IDEAS home Printed from https://ideas.repec.org/a/spr/jogath/v43y2014i4p721-745.html
   My bibliography  Save this article

Coordination under global random interaction and local imitation

Author

Listed:
  • Abhimanyu Khan

    ()

Abstract

Individuals are randomly matched to play a $$2\times 2$$ 2 × 2 coordination game where the Pareto efficient and risk dominant equilibria differ. Players choose strategies by imitating the strategy of the most successful individual they observe. So, while individuals interact globally, their observation and hence imitation, as determined by their social network, may be local. When all individuals observe each other, the most successful individual in the entire population is imitated; here, in the stochastically stable state, the population coordinates on the Pareto-efficient outcome. While this outcome is always stochastically stable, even when observability is incomplete, the state where everyone plays the action of the risk-dominant equilibrium may be stochastically stable as well. Reasonably tight sufficient conditions for unique stochastic stability of the state where all coordinate on the Pareto-efficient equilibrium strategy include each individual observing at least four other individuals or when each individual observes the same number of other individuals. These properties are readily generalisable to larger $$m\times m$$ m × m coordination games where the coordination outcomes can be Pareto-ranked. Copyright Springer-Verlag Berlin Heidelberg 2014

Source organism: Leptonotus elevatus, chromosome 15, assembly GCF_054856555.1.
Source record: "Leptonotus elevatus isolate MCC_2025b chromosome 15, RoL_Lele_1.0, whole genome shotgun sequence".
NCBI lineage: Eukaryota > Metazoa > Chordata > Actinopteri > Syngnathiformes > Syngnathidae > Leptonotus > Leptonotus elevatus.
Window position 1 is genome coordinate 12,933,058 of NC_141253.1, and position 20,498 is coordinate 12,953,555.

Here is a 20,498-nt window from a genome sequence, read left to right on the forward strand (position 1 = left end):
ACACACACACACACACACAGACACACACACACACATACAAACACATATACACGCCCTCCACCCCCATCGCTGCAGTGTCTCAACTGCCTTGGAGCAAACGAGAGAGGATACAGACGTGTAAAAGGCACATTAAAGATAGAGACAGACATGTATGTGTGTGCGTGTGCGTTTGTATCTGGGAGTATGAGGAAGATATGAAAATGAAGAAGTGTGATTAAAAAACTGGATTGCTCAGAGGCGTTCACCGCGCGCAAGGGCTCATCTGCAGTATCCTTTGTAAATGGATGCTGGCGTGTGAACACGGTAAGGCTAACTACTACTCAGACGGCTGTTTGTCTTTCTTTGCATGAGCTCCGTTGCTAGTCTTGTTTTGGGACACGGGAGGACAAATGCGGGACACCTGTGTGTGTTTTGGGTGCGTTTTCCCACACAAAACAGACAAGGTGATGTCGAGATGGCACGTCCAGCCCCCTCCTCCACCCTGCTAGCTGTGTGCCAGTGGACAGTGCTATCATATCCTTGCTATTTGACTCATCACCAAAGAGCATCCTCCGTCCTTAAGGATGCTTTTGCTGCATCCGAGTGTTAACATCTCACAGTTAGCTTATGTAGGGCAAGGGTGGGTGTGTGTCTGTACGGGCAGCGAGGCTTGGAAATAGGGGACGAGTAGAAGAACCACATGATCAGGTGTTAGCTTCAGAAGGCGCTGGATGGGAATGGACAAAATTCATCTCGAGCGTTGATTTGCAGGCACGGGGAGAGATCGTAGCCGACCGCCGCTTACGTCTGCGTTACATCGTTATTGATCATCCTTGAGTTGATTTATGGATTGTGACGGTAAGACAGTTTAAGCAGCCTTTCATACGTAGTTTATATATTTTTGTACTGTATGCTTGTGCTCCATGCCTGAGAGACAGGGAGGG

Suggested Citation

  • Abhimanyu Khan, 2014. "Coordination under global random interaction and local imitation," International Journal of Game Theory, Springer;Game Theory Society, vol. 43(4), pages 721-745, November.
  • Handle: RePEc:spr:jogath:v:43:y:2014:i:4:p:721-745
    DOI: 10.1007/s00182-013-0399-1
    as

    Download full text from publisher

    File URL: http://hdl.handle.net/10.1007/s00182-013-0399-1
    Download Restriction: Access to full text is restricted to subscribers.

    As the access to this document is restricted, you may want to look for a different version below or search for a different version of it.

    Other versions of this item:

    References listed on IDEAS

    as
    1. Apesteguia, Jose & Huck, Steffen & Oechssler, Jorg, 2007. "Imitation--theory and experimental evidence," Journal of Economic Theory, Elsevier, vol. 136(1), pages 217-235, September.
    2. Robson, Arthur J. & Vega-Redondo, Fernando, 1996. "Efficient Equilibrium Selection in Evolutionary Games with Random Matching," Journal of Economic Theory, Elsevier, vol. 70(1), pages 65-92, July.
    3. Hedlund Jonas, 2012. "Altruism and Local Interaction," The B.E. Journal of Theoretical Economics, De Gruyter, vol. 12(1), pages 1-27, June.
    4. Glenn Ellison & Drew Fudenberg, 1995. "Word-of-Mouth Communication and Social Learning," The Quarterly Journal of Economics, Oxford University Press, vol. 110(1), pages 93-125.
    5. Young, H Peyton, 1993. "The Evolution of Conventions," Econometrica, Econometric Society, vol. 61(1), pages 57-84, January.
    6. Ellison, Glenn & Fudenberg, Drew, 1993. "Rules of Thumb for Social Learning," Journal of Political Economy, University of Chicago Press, vol. 101(4), pages 612-643, August.
    7. Banerjee, Abhijit & Fudenberg, Drew, 2004. "Word-of-mouth learning," Games and Economic Behavior, Elsevier, vol. 46(1), pages 1-22, January.
    8. Kandori, Michihiro & Mailath, George J & Rob, Rafael, 1993. "Learning, Mutation, and Long Run Equilibria in Games," Econometrica, Econometric Society, vol. 61(1), pages 29-56, January.